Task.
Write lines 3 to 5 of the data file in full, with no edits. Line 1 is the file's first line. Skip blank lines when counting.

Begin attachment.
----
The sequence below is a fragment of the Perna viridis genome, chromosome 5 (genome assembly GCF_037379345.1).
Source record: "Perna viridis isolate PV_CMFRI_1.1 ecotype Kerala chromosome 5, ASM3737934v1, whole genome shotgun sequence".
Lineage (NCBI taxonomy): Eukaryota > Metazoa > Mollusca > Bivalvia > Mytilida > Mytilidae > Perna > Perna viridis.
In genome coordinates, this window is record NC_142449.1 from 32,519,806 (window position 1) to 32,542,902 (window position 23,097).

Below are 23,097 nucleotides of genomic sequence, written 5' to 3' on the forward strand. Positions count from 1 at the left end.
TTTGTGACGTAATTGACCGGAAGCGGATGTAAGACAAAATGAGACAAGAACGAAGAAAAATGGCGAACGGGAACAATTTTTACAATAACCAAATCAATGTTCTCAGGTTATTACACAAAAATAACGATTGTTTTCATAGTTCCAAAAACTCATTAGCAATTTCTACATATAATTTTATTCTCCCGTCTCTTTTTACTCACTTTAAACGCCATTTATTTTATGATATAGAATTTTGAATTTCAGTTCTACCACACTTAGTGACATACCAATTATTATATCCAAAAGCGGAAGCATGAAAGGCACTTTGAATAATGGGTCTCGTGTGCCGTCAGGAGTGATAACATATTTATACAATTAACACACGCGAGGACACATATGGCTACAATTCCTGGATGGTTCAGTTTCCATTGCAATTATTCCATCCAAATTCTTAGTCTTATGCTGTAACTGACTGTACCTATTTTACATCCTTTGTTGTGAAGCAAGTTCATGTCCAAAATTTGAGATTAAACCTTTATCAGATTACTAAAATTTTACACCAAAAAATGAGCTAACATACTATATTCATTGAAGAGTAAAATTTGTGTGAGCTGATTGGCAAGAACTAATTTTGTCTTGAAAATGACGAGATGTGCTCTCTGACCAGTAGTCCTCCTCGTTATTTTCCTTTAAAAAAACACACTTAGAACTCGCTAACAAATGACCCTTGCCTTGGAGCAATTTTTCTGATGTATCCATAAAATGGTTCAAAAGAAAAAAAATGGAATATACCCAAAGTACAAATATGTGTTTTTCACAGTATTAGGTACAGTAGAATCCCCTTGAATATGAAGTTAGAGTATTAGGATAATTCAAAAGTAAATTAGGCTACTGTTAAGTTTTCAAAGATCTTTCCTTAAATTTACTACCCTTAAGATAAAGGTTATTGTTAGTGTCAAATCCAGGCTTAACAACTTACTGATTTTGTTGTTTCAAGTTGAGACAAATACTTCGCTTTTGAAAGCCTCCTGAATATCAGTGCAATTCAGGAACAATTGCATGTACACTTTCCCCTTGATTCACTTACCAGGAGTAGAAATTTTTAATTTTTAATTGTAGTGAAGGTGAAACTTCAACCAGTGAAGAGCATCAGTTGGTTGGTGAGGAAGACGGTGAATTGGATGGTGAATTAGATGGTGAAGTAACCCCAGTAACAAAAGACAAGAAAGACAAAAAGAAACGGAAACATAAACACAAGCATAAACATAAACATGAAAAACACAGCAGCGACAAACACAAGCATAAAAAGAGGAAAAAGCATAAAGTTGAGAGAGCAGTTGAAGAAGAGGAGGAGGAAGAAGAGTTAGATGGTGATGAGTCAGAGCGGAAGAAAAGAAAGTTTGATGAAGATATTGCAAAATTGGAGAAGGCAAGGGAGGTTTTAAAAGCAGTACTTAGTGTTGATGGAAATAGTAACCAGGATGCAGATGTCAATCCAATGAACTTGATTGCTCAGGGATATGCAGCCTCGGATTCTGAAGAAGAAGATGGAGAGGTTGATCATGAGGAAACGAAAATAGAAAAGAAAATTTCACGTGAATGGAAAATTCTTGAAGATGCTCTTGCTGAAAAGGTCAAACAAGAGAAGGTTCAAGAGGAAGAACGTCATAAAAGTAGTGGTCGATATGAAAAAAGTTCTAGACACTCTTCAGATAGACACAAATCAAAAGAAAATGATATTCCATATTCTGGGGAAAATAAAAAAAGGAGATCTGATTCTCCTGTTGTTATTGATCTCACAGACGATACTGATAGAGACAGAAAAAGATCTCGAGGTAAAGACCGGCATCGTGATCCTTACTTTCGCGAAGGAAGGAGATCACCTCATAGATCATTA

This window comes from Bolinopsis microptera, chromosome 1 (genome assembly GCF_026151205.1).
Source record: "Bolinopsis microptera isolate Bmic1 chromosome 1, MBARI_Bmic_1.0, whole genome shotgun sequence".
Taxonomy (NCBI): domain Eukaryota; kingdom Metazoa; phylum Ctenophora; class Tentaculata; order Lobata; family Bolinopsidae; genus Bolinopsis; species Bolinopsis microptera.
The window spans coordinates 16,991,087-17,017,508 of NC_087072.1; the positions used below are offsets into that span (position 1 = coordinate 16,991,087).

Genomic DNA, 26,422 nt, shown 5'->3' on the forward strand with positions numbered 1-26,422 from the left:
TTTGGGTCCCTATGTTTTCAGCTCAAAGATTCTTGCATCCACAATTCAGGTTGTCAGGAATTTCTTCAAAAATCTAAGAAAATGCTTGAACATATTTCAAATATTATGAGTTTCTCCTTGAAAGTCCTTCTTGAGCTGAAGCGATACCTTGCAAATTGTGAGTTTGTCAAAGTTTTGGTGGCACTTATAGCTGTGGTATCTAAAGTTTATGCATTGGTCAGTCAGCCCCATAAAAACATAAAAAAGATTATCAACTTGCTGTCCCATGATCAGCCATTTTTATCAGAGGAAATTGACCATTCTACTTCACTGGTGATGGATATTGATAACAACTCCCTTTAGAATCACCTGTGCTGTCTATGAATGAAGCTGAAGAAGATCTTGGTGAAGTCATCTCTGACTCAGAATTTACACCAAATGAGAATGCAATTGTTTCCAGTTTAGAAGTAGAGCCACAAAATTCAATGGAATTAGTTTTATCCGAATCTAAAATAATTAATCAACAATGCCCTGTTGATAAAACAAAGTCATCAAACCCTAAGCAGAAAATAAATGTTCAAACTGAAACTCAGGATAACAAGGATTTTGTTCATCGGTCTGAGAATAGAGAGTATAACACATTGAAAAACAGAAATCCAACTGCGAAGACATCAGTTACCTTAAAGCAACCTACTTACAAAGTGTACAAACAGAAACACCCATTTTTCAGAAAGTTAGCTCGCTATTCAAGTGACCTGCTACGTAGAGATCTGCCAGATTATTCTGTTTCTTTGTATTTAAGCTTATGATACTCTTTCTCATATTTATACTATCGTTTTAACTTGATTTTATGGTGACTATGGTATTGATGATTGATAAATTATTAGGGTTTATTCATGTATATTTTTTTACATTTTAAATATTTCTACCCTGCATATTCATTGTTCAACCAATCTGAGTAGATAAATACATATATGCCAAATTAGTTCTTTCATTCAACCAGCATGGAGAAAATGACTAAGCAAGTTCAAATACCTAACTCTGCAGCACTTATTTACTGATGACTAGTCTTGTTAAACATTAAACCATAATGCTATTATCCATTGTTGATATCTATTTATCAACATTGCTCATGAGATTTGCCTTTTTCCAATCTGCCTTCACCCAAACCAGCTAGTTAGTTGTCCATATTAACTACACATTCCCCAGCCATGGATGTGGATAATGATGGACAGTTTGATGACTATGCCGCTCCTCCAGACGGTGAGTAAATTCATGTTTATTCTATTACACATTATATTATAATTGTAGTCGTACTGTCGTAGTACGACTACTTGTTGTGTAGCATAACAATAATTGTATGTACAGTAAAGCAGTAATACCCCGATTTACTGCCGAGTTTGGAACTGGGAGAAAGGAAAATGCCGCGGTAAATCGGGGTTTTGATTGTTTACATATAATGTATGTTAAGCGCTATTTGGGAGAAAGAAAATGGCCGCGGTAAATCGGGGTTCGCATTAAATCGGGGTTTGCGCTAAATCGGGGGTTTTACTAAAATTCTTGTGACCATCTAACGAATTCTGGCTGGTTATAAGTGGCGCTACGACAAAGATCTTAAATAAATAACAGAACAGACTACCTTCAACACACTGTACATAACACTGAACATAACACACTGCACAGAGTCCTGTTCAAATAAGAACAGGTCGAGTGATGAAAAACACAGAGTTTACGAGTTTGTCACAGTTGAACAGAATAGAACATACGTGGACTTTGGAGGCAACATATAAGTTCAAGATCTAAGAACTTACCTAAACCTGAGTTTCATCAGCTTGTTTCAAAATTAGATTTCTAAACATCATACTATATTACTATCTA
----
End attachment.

Lineage (NCBI taxonomy): Eukaryota > Metazoa > Mollusca > Bivalvia > Mytilida > Mytilidae > Perna > Perna viridis.
In genome coordinates, this window is record NC_142449.1 from 32,519,806 (window position 1) to 32,542,902 (window position 23,097).

Below are 23,097 nucleotides of genomic sequence, written 5' to 3' on the forward strand. Positions count from 1 at the left end.